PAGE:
12. We note that any error easily could have been avoided had Buecking raised this issue with the trial court. Further, even if we were to agree with Buecking that the 90–day waiting period applies in the circumstances here presented, we can provide no effective relief. The statute requires the time to elapse prior to entry of the decree, not prior to trial. Remand on the waiting period issue would not permit relitigation of the property division and parenting plan; it would result merely in entry of a new decree, presumably nunc pro tunc to the 91st day, nine days after the divorce here was entered.
13. Clerk's Papers at 126.
14. In re Marriage of Brewer, 137 Wn.2d 756, 769, 976 P.2d 102 (1999).
15. In re Estate of Borghi, 167 Wn.2d 480, 484, 219 P.3d 932 (2009).
16. Id. at 484–85 & n. 4 [T]he evidence must show the intent of the spouse owning the separate property to change its character from separate to community property. Where, as here, real property is at issue, an acknowledged writing is generally required [such as] a quit claim deed or other real property transfer, [or] a properly executed community property agreement.” (citations omitted)).
17. Brewer, 137 Wn.2d at 766.
18. RCW 26.09.080.
19. Clerk's Papers at 54–55.
20. For the same reason, we reject Buecking's argument that the court erred in awarding Westman $2,250 in lost rents for the property because “[a] spouse who owns separate property is entitled to the rents therefrom.” Br. of Appellant at 18–19,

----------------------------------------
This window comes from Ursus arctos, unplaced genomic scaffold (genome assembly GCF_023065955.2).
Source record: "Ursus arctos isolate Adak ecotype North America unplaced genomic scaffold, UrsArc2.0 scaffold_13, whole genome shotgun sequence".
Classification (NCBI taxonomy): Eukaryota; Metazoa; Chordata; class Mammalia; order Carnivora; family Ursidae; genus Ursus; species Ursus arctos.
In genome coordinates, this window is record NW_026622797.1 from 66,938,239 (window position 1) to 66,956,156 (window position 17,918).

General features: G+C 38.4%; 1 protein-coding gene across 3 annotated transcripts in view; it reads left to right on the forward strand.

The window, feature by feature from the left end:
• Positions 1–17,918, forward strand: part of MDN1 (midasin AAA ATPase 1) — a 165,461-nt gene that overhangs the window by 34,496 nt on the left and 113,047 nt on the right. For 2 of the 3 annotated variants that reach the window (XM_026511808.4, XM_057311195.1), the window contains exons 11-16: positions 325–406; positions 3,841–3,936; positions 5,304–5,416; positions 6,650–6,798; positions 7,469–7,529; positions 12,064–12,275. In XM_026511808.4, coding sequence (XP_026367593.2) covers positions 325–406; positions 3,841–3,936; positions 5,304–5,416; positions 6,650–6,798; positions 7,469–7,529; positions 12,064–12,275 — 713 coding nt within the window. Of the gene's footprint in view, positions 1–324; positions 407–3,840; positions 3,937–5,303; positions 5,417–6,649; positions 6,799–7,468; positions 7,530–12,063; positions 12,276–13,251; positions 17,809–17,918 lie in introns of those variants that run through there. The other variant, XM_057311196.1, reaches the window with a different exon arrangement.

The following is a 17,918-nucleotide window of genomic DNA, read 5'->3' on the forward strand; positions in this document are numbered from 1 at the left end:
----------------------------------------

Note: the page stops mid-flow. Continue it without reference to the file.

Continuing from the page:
21. Clerk's Papers at 61.
22. See RCW 26.09.080(4)(one factor for the court to consider in making an equitable distribution is “the desirability of awarding the family home or the right to live therein ․ to a spouse ․ with whom the children reside”).
23. 105 Wn.App. 545, 20 P.3d 481 (2001).
24. Id. at 551.
25. Br. of Appellant at 19–20.
26. Report of Proceedings (May 19, 2010) at 39.
27. 126 Wn.App. 546, 559,108 P.3d 1278 (2005).
28. Brief of Appellant at 20–21.
29. The court had previously held Buecking in contempt for failing to pay the mortgages on the Michigan Street family home.
30. Cowiche Canyon Conservancy v. Bosley, 118 Wn.2d 801, 809, 828 P.2d 549 (1992) (arguments not supported by authority); Saunders v. Lloyd's of London, 113 Wn.2d 330, 345, 779 P.2d 249 (1989) (issues unsupported by adequate argument and authority); In re Marriage of Arvey, 77 Wn.App. 817, 819 n. 1, 894 P.2d 1346 (1995) (assignments of error unsupported by argument and citation to authority).
31. In re Marriage of Griffin, 114 Wn.2d 772, 776, 791 P.2d 519 (1990); In re Marriage of Pollard, 99 Wn.App. 48, 52, 991 P .2d 1201 (2000).
32. In re Marriage of Fiorito, 112 Wn.App. 657, 664, 50 P.3d 298 (2002).
34. RCW 26.19.071(6).
36. Clerk's Papers at 56.
37. Buecking had not filed a tax return for 2008 or 2009, despite a temporary order requiring him to use the anticipated 2008 refund to pay community debts. Buecking ignored Westman's counsel's several requests for his financial records, even after the court ordered him to produce them. At trial, Buecking variously claimed he did not have the records, that he had given them to his tax professional who could not be contacted, or that he did not know where they were.
38. Clerk's Papers at 56.
39. Buecking asserts Westman applied for jobs for which she was not qualified. She testified the job postings did not specify minimum qualifications.
40. RCW 26.19.071(6).
41. He was ultimately convicted of fourth degree assault.
42. Clerk's Papers at 51.
43. Br. of Appellant at 22.
44. In re Marriage of Littlefield, 133 Wn.2d 39, 46, 940 P.2d 1362 (1997).
45. In re Marriage of Muhammad, 153 Wn.2d 795, 807, 108 P.3d 779 (2005).
WE CONCUR: DWYER, C.J., and BECKER, J.